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Back in 1516, a German duke—the Duke of Bavaria—decided to create something called a “purity law.” The law stated that beer could only be made with three ingredients: barley, water, and hops. Nothing else could be added. Luckily, there are no more purity laws, and you are free to be as adventurous with your homebrewing as you would like. These days, beer ingredients go beyond water, barely, and hops. You have a rainbow of ingredients to discover.
Today, we are going to introduce you to some essential homebrewing beer ingredients, as well as some delightful additions. Let’s go.
The Key Ingredients for Homebrewing Beer
Every ingredient you put into the beer is going to play an integral role. There is not one commander of the Flavour Ship, you know? Understanding how ingredients need to be prepped, cooked, and utilized will help you master every single beer you brew up.
Many will tell you that there is a holy quadruplet of homebrewing ingredients that must prioritize above all else: water, sugar, yeast, and hops. But there is so much more to homebrewing than that. Once you start getting more adventurous, you are going to want to add spices and grains and malts. So, we are going to explain everything that goes into a brew.
Hops are shaped like tiny cones and dot the hop vine. You use hops to increase the bitterness of the brew. Another reason to add hops is to decrease the chance of spoilage and makes the frothy head stick around longer.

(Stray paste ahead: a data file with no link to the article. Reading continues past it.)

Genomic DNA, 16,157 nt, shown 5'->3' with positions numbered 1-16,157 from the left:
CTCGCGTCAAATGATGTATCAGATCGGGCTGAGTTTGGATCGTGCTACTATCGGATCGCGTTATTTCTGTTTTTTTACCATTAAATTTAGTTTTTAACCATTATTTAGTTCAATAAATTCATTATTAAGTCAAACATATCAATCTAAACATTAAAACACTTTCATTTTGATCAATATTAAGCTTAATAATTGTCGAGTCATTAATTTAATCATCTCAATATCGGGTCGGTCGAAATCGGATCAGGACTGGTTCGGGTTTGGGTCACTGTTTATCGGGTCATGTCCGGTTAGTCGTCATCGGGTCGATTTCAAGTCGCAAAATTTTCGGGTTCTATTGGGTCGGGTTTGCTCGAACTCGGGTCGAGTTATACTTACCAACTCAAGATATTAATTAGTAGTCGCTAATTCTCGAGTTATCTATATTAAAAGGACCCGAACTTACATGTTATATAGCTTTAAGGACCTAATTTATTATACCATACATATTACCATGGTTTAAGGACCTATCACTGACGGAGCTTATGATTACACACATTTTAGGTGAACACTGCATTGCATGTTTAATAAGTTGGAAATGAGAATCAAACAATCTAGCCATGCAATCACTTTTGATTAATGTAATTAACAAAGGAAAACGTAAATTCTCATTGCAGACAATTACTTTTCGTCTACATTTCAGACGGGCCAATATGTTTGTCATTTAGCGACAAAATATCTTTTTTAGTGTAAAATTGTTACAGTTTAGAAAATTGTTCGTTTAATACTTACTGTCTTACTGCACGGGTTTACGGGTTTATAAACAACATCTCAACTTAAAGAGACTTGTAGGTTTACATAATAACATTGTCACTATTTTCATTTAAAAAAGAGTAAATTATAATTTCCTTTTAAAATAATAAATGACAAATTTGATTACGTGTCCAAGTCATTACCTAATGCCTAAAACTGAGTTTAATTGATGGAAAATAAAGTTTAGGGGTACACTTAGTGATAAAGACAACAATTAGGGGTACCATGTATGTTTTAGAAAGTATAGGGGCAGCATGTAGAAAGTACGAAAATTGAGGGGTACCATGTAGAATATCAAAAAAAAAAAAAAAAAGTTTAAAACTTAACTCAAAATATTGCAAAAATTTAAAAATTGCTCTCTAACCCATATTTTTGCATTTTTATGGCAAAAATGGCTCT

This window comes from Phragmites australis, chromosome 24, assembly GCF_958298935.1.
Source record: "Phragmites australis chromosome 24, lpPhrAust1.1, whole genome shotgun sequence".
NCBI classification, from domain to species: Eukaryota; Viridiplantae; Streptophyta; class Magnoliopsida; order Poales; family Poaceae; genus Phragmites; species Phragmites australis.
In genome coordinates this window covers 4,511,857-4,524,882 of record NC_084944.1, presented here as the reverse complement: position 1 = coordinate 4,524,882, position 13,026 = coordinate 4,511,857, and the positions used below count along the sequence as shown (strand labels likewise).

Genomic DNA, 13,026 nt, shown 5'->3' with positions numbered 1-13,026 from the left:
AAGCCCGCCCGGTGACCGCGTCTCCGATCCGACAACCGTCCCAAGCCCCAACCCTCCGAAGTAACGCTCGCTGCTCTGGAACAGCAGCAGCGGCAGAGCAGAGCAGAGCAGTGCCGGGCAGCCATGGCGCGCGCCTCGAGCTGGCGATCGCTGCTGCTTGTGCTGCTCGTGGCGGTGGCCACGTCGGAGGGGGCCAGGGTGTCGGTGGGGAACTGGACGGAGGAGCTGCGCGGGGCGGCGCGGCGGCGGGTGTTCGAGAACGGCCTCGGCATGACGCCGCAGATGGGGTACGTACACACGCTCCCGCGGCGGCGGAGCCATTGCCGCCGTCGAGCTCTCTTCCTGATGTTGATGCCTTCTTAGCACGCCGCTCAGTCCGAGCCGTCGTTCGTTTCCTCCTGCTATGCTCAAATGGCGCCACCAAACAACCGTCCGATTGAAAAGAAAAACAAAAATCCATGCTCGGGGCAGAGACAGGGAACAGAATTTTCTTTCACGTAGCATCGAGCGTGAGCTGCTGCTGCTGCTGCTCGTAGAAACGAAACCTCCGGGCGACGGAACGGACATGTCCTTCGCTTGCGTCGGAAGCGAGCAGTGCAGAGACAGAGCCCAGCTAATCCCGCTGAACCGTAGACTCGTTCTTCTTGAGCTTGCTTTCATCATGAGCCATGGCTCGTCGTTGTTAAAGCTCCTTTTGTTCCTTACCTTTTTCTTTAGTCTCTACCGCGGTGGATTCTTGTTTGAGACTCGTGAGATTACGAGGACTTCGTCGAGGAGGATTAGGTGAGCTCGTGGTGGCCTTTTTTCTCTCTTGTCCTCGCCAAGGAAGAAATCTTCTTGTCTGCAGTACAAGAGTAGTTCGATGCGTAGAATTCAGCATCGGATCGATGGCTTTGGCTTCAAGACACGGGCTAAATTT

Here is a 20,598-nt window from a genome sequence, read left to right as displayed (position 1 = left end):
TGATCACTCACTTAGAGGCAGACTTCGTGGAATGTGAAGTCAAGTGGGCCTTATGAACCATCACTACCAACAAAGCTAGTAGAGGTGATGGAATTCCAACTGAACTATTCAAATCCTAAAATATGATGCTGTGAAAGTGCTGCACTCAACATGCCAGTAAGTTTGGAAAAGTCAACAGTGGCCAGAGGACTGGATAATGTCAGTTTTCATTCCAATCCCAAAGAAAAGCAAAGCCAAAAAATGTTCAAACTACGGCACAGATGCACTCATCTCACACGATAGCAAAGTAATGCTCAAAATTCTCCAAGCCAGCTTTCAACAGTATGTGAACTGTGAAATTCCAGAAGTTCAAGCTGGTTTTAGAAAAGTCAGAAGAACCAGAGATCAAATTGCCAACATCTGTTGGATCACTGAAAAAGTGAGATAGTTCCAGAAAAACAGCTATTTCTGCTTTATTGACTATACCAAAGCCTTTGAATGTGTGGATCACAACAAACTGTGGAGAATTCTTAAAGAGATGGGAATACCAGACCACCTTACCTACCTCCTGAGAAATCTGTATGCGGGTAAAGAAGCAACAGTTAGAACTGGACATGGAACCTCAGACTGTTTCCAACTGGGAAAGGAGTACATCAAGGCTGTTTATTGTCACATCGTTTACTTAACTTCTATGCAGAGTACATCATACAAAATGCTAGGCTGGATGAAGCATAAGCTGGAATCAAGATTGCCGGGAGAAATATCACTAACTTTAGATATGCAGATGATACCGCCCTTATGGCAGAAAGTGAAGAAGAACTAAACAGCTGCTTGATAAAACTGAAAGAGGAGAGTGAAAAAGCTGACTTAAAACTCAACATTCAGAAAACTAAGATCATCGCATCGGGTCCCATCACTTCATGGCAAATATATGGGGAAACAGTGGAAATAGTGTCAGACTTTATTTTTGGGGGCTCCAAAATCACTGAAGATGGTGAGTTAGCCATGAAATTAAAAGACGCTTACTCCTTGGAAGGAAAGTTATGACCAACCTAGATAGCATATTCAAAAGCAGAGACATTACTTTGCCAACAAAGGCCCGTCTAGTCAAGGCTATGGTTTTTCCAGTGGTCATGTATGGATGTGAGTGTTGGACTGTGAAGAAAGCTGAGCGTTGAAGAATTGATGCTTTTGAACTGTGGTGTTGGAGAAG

There are over 100 types of hops available for you to choose from. Some are grown for aromas, while others were bred as derivatives to favor a distinct profile. Be careful when choosing your hops, because some types of beers only use a specific kind. You might not mess up the flavor, but it certainly won’t be traditional.
For example, if you are making an American Pale Ale, you will purchase the “C hops,” otherwise named Chinook, Columbus, Centennial, or Cascade.
Another ingredient that you do not want to underestimate is grain. You can have a single type of grain for your beer, or you can mix them up for varying flavors and colors. The best grains to use include:
Some beers, like a Berliner Weiss, are going to solely take wheat, whereas a Japanese or light beer will use rice. Switching up the grains you use will alter the richness of the flavor and the fullness of the head, so give them all a try.
With your chosen grain in hand, you unlock a next-level ingredient: the malt. Roasting your grains will begin the malting process. Some recipes require a pale malt, which means that the grains are only lightly roasted to preserve enzymes. Or you might see a Vienna or Munich malt, where a higher temperature is used.
No, you won’t be pouring the white stuff into your brew. Rather, you use malted barley for the sugar required in the recipe you are following. Sometimes, you can use rice, corn, wheat, or some other grain to sweeten the brew.
A recommendation for beginning brews is that you use malt extract or malt syrup—both equally available at the market—instead of malting the grain by yourself. The process is difficult and easy to mess up.
Did you know that the kind of water you use has a massive effect on the quality of your final product? There is a reason why we listed the quality of water as one of the beginner homebrewing mistakes. With 90% of your beer being made of water, you want to make sure the clear stuff is tasty.